They focus on Google in this article (and they deserve recognition in this regard), but my emphasis is that this is an open source success that is surrounded by walled-garden failure.
In a way, the experience of using Google to access the 19th century has enriched our ability to work in the physical archives and libraries that many of us still consider to be the epicenter of scholarship. I am constantly moving between my Victorian online experience and the far richer evidence available at some brick-and-mortar libraries.
I love Planet Money and I could probably just link you to every single episode, but I won’t. However, I found this episode especially compelling. The answer to managing (I won’t say “fix”) global warming, you’ve heard it before, is a carbon tax, but I had never thought of it as replacing a bad tax with a good one.
In high school, I vaguely understood goths as advocates of the devil (because I was deep in crazy-town Christianity) and listeners of Marylin Manson, White Zombie and other music that I secretly enjoyed but never mentioned (like all good Christians). These days it makes no sense to me at all, but I’ve never understood fashion. Although the mainstream reaction in Kenya seems to be the same as North America, the growing/evolving goth subculture in Kenya is not tied to the same pillars of music.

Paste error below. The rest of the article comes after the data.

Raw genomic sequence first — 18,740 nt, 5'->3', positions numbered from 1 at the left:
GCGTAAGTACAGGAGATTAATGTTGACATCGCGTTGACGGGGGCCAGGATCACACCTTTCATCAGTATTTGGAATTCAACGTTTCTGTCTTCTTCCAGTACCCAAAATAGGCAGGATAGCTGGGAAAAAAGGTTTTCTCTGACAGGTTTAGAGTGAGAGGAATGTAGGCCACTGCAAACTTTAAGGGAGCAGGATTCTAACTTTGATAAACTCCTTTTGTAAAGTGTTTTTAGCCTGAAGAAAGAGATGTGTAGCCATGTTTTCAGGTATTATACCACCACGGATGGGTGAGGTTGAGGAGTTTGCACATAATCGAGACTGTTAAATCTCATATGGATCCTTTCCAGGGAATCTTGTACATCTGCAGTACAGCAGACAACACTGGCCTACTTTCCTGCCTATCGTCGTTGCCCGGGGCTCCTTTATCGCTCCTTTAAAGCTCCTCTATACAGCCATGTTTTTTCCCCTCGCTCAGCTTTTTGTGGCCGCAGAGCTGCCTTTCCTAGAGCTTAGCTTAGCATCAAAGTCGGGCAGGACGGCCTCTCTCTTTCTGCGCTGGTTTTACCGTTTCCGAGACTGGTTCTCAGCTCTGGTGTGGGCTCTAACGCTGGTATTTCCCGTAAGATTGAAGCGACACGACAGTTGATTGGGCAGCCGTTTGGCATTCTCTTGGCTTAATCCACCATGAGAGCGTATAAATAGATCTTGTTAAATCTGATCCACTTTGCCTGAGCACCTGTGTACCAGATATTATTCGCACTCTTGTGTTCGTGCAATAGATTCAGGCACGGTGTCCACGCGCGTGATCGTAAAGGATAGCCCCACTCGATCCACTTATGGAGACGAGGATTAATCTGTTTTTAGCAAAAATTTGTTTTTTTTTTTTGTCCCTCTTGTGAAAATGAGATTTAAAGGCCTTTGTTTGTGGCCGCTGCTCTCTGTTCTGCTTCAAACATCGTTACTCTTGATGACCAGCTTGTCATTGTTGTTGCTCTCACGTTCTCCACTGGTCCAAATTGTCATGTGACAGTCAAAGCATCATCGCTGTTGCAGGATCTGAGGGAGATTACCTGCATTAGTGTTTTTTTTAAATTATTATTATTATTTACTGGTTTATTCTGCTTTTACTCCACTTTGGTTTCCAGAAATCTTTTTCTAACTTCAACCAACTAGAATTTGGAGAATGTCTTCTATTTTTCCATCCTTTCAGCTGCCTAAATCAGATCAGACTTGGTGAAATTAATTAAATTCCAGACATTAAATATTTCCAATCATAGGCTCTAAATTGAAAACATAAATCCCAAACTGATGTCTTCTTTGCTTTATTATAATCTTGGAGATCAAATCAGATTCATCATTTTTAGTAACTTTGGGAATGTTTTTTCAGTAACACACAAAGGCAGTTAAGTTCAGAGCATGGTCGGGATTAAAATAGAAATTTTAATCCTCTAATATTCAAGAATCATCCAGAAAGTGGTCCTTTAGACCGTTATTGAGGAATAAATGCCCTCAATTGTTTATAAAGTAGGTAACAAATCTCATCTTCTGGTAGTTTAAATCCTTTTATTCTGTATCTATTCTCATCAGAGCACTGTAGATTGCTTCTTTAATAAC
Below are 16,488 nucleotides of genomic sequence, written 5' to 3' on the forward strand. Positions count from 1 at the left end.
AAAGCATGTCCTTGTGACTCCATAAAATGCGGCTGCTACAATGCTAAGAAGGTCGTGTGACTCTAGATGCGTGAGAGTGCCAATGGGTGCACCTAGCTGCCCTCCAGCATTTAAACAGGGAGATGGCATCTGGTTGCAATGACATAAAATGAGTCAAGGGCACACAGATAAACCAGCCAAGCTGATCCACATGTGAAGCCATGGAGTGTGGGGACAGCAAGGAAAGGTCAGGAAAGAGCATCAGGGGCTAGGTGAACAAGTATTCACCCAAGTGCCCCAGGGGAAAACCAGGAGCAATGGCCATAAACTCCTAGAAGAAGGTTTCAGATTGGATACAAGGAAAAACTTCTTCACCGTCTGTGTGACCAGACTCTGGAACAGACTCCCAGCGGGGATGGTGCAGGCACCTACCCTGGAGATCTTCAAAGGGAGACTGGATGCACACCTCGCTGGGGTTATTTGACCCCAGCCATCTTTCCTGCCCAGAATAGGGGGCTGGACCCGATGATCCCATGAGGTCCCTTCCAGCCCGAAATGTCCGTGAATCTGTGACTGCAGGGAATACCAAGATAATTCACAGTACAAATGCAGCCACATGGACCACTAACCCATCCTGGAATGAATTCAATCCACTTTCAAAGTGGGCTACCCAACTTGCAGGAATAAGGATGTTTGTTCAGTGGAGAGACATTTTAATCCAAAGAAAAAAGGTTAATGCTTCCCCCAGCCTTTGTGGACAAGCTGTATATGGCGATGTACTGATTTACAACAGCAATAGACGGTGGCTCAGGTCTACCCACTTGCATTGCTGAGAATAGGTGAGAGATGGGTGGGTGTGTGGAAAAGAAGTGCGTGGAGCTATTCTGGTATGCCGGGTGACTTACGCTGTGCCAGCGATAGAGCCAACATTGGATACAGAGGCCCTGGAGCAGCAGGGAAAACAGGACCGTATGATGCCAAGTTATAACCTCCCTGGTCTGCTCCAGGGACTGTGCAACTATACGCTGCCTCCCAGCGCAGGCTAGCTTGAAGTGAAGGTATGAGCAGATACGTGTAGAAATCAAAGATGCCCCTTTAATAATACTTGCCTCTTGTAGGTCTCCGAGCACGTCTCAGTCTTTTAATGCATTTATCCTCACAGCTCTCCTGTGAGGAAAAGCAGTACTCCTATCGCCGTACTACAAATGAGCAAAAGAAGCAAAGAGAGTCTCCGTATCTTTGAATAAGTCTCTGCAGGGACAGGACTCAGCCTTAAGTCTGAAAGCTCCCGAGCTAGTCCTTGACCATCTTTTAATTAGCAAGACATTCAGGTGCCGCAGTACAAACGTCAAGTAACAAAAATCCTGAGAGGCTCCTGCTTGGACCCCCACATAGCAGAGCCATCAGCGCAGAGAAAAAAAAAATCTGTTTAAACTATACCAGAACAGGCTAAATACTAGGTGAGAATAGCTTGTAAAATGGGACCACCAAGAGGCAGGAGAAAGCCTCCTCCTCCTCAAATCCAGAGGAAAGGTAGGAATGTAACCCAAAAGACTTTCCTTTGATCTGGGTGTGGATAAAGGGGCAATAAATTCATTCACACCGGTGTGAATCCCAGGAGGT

Also worth noting is the moniker of “Nairobbery” because of the crime rate in Nairobi. I giggled.
I love the idea of visualizing data as a means of reflection. We can build the tools to make us better, but we probably won’t. The news and governments say that not much can be learned from metadata, but in a matter of seconds this accurately connected relationships and routines. If you use Gmail, you should try out Immersion. You can immediately disconnect/delete your account at the end.
I don’t know that I’ve ever seen a more compelling or terrifying trailer for any film, but as a documentary I wonder if I will be able to even watch this film?
In this chilling and inventive documentary, executive produced by Errol Morris (The Fog of War) and Werner Herzog (Grizzly Man), the filmmakers examine a country where death squad leaders are celebrated as heroes, challenging them to reenact their real-life mass killings in the style of the American movies they love. The hallucinatory result is a cinematic fever dream, an unsettling journey deep into the imaginations of mass murderers and the shockingly banal regime of corruption and impunity they inhabit. Shaking audiences at the 2012 Toronto and Telluride Film Festivals, The Act of Killing is an unprecedented film and, according to the Los Angeles Times, “could well change how you view the documentary form.”